Remember the "Occupy" movement – the grassroots effort to fight back against the power brokers of Wall Street and corporate America? While it might not have inspired the kind of revolution that its founders had envisioned, it succeeded in at least raising awareness of the disproportionate influence that the richest 1 percent wield over the rest of us.
In too many organizations, the pull of production wields disproportionate influence over workplace safety and health – which boggles the mind, considering that a banged-up workforce hurts productivity and eats into profits.
In EHS Today's 2014 National Safety Survey, 64 percent of respondents said their employers prioritize safety over production. That's a good thing. Still, 36 percent of employers are on the wrong side of that data point.
I know I'm preaching to the choir here, but it bears repeating that when production takes precedence over safety, bad things happen.
Take the story of Janio Salinas, for example. On Feb. 25, 2013, the 50-year-old temporary worker died inside a sugar hopper in a CSC Sugar factory near Philadelphia. An article by the nonprofit newsroom ProPublica describes the circumstances leading up to his death:
"Throughout the morning, Salinas and a handful of other workers had been bagging mounds of sugar for a company that supplies the makers of Snapple drinks and Ben & Jerry's ice cream. But sugar clumps kept clogging the massive hopper, forcing the workers to climb inside with shovels to help the granules flow out the funnel-like hole at the bottom.
"Coming back from lunch that day in February 2013, one employee said he had seen Salinas digging in the sugar. But when he looked back, Salinas was gone. All that remained was a shovel buried up to its handle. Then, peering through a small gap in the bottom of the hopper, someone noticed what appeared to be blue jeans.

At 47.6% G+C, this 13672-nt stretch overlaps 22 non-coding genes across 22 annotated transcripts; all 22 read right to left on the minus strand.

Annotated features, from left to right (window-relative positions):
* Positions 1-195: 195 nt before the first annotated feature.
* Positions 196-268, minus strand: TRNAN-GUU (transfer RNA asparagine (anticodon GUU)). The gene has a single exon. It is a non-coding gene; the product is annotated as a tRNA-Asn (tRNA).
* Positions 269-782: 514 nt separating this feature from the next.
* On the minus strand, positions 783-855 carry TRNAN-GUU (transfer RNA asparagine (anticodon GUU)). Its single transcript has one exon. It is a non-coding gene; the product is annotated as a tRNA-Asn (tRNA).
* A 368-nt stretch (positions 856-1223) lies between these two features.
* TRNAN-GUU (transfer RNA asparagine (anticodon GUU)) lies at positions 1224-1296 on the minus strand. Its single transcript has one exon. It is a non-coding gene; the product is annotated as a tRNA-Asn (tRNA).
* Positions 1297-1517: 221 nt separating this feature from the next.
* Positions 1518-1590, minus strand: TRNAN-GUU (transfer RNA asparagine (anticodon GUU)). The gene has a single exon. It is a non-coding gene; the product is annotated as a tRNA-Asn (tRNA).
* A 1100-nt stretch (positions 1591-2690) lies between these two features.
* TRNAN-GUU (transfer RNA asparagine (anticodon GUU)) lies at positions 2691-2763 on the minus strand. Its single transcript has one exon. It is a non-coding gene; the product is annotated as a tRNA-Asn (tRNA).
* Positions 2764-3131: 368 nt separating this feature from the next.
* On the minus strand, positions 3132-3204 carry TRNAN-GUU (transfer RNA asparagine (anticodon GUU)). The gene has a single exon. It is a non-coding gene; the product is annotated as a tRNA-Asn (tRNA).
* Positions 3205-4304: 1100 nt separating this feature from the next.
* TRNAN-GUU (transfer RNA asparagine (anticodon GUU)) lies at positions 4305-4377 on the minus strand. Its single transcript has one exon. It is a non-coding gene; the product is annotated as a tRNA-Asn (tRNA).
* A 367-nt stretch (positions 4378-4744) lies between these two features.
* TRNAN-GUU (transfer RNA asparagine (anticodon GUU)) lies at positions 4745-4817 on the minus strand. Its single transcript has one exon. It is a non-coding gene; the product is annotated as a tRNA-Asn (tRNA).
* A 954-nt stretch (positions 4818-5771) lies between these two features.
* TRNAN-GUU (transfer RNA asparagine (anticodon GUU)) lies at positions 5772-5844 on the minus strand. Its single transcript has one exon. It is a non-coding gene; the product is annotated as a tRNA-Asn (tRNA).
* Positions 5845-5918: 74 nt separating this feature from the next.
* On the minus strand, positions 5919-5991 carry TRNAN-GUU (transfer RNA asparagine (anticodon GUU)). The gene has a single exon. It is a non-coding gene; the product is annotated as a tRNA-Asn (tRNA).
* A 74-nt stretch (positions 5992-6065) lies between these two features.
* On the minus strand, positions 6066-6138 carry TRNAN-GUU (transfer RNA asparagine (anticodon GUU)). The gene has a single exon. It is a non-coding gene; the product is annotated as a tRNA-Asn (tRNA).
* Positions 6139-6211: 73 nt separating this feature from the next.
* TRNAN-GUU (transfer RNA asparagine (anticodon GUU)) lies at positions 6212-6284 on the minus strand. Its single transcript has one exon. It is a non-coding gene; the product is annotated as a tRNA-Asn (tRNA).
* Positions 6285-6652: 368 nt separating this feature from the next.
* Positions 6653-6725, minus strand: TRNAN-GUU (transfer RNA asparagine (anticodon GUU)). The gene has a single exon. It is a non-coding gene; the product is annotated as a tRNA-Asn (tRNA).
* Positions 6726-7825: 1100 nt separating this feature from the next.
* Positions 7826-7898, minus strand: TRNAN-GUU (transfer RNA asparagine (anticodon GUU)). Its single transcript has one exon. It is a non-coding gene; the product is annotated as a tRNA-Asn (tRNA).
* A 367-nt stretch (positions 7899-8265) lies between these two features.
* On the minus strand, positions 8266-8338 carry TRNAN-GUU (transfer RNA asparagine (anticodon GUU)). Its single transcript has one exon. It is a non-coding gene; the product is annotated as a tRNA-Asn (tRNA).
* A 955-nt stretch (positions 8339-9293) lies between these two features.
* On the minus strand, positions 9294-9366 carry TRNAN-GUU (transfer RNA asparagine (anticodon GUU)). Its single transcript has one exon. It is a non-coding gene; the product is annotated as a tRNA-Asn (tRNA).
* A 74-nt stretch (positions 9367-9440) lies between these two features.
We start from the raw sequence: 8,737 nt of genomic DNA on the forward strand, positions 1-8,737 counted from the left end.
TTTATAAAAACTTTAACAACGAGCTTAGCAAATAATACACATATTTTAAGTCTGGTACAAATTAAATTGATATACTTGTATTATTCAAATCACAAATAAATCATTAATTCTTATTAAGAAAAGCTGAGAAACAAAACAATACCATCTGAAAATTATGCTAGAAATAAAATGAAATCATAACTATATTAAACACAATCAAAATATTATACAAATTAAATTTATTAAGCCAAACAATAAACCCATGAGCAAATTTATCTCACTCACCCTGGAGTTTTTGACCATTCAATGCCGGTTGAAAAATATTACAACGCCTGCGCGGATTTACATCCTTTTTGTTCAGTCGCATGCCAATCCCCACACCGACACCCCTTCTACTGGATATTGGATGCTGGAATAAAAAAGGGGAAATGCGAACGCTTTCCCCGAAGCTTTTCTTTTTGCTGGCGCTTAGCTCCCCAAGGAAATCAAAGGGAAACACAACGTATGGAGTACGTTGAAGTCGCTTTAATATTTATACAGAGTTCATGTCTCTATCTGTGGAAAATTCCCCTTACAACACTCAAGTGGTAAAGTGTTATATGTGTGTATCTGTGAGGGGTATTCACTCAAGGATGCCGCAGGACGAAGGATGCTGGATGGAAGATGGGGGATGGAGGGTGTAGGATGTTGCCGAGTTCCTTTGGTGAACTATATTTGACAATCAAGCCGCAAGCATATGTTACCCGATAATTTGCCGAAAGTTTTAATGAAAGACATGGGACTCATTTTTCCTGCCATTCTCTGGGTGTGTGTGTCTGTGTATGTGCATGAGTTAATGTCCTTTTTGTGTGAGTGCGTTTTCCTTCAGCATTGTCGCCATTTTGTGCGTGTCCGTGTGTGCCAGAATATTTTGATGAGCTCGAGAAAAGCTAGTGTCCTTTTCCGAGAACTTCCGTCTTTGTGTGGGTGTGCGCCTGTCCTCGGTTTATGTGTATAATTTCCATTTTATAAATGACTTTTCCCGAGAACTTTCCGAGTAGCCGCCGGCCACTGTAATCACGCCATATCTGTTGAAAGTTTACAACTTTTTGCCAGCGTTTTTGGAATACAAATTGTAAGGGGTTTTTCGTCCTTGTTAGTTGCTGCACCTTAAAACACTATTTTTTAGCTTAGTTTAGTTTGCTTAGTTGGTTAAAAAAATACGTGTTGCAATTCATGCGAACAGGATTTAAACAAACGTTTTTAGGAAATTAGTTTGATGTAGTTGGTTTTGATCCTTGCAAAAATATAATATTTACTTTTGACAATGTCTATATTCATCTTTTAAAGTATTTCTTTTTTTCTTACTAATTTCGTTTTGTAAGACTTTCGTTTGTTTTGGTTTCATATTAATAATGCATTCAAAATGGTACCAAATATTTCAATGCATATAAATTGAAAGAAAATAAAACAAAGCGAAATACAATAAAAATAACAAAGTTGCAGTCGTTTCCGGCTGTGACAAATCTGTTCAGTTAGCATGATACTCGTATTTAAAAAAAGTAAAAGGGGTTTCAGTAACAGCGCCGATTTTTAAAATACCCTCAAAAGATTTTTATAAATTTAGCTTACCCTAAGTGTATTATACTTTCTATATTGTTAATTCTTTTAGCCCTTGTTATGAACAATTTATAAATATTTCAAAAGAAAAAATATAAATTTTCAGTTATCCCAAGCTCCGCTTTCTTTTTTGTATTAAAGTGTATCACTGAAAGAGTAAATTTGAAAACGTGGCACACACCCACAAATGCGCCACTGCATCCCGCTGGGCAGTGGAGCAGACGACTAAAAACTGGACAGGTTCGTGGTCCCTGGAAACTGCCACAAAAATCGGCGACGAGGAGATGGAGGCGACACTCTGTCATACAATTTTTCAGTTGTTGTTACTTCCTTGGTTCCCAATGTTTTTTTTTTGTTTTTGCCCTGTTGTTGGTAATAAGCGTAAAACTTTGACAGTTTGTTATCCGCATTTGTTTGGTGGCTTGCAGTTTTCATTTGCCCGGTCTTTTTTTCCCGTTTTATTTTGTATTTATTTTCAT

It was Salinas. He had been buried alive in sugar."
OSHA investigators discovered that 13 days before the accident, the plant manager had ordered workers to remove a screen designed to prevent the hopper from clogging. The reason? Because it was slowing down production.
Had the screen been in place, Salinas might be alive today.
If the facts alleged by OSHA are true, Salinas's death is another senseless casualty in the war between production and safety. While the 64 percent of companies that take a safety-first approach to production should be commended for doing business the right way, it's the 36 percent that tend to dominate the headlines – because they're the ones killing people and blowing up factories.
I'm willing to wager that a fair number of firms in the 64 percent category once belonged to the 36 percent camp, their safety cultures born from the blood of fallen workers, whose deaths taught them that production-first is no way to conduct business sustainably.
How, then, do EHS professionals convince their organizations to embrace safety before a workplace tragedy delivers a fatal – and expensive – wake-up call? That's the million-dollar question, of course. Much of it hinges on the efficacy of their efforts to educate all stakeholders on the tangible and intangible benefits of safety. EHS professionals know that a healthy workforce is a productive and profitable one – but what about supervisors and middle managers?
The good news is that nearly 80 percent of survey respondents indicated that senior management provides "active and visible support" for EHS initiatives in their respective organizations – an essential ingredient for safety. But with only 64 percent of respondents working in safety-first environments, there's a disconnect somewhere.
Maybe senior leaders need to be even more active and visible – not just walking the plant floor, but reminding middle managers that safe production is the only acceptable way to do business. Or maybe employers need to be more aggressive in tying safety performance to bonuses and compensation packages.
Whatever the answers are, we know that EHS professionals will continue to beat the drum for safety, and they'll continue to fight the good fight. Unlike other wars, though, no one has to die for safety to emerge victorious.
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